A generation ago the Sacramento-San Joaquin Delta tunnel project might have made a certain kind of sense. California's lakes and rivers had been so thoroughly replumbed by dams, drains, pumps, canals and aqueducts that the state already contained the world's most engineered water system — so why not add one more megaproject to the labyrinth?
Water from the Sacramento and San Joaquin rivers flows into the delta, where some of it is directed into pumps that send it south to farmers on the San Joaquin Valley's west side and to municipal users in Southern California. The tunnel project, known as California WaterFix, is the latest rendition of proposals dating back to the 1940s to divert Sacramento River water south before it reaches the environmentally ravaged delta. The WaterFix calls for a pair of 35-mile-long, 40-foot-diameter tunnels to be installed as much as 150 feet below ground, starting at Clarksburg and leading to the state aqueduct near Tracy.
The tunnels' planners hope to increase water deliveries south by avoiding the delta and restrictions meant in part to protect fish that get caught in the current pumping system. But as the project has evolved and the delta's environmental distress has intensified, the tunnels' cost has soared, the goal of environmental restoration has been all but abandoned, and support for the project has dwindled.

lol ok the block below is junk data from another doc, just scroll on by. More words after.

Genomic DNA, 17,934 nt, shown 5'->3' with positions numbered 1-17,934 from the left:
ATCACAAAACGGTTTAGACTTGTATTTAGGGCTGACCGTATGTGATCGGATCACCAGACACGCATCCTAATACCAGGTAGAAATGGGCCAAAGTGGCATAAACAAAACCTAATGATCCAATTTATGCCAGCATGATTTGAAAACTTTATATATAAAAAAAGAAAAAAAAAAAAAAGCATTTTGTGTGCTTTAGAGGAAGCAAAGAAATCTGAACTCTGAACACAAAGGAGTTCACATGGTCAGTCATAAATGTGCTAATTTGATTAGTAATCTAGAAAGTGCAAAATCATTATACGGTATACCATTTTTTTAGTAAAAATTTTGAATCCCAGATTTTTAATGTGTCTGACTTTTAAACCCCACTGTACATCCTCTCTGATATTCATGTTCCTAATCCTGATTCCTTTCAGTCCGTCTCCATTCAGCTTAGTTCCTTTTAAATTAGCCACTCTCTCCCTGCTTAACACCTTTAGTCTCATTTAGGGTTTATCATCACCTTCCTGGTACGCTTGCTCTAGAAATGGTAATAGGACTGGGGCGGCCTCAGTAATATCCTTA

Now WaterFix is in danger of becoming a project that only engineers — such as those at the state's Department of Water Resources, the project's biggest backer — can love.
One reason for the tunnels' waning support is money. The state pegs the project's cost at $17.1 billion, but there's no detailed cost-benefit analysis to justify the number. That's an unusual and disturbing omission, particularly since the Brown administration has already issued tens of thousands of pages of reports on the project. A likely reason for its absence is that the estimate isn't credible. Most notably, the number doesn't include financing costs, which, given the tunnels' decade-long projected construction time and probable reliance on interest-bearing bonds, are expected to be enormous.
The Mercury News reported in December 2013 that a staff member of the wealthy Westlands Water District, which was an early project advocate, and a Citigroup bond consultant told the Westlands board that including long-term financing, the project would cost between $51 billion and $67 billion. The reporter checked the figures with Water Resources Director Mark Cowin, who "confirmed the estimates are accurate."
On top of that, none of these estimates include potential cost overruns, which most tunnel projects of this scale incur. Bent Flyvbjerg, a professor at Oxford University's Said Business School, reviewed 52 tunnel projects that cost at least a billion dollars and found that their average cost overrun was 33%. Even more worrisome, more than a quarter of the projects experienced overruns that at least doubled initial projections.
State officials maintain that the tunnels project will be paid for entirely by the water districts that benefit from it. That means, for example, that if the current low-ball estimate is accurate, ratepayers in the Southern California Metropolitan Water District — the most pro-tunnel district in the state — would pay an extra $5 a month forever to cover their portion of the project, according to the MWD.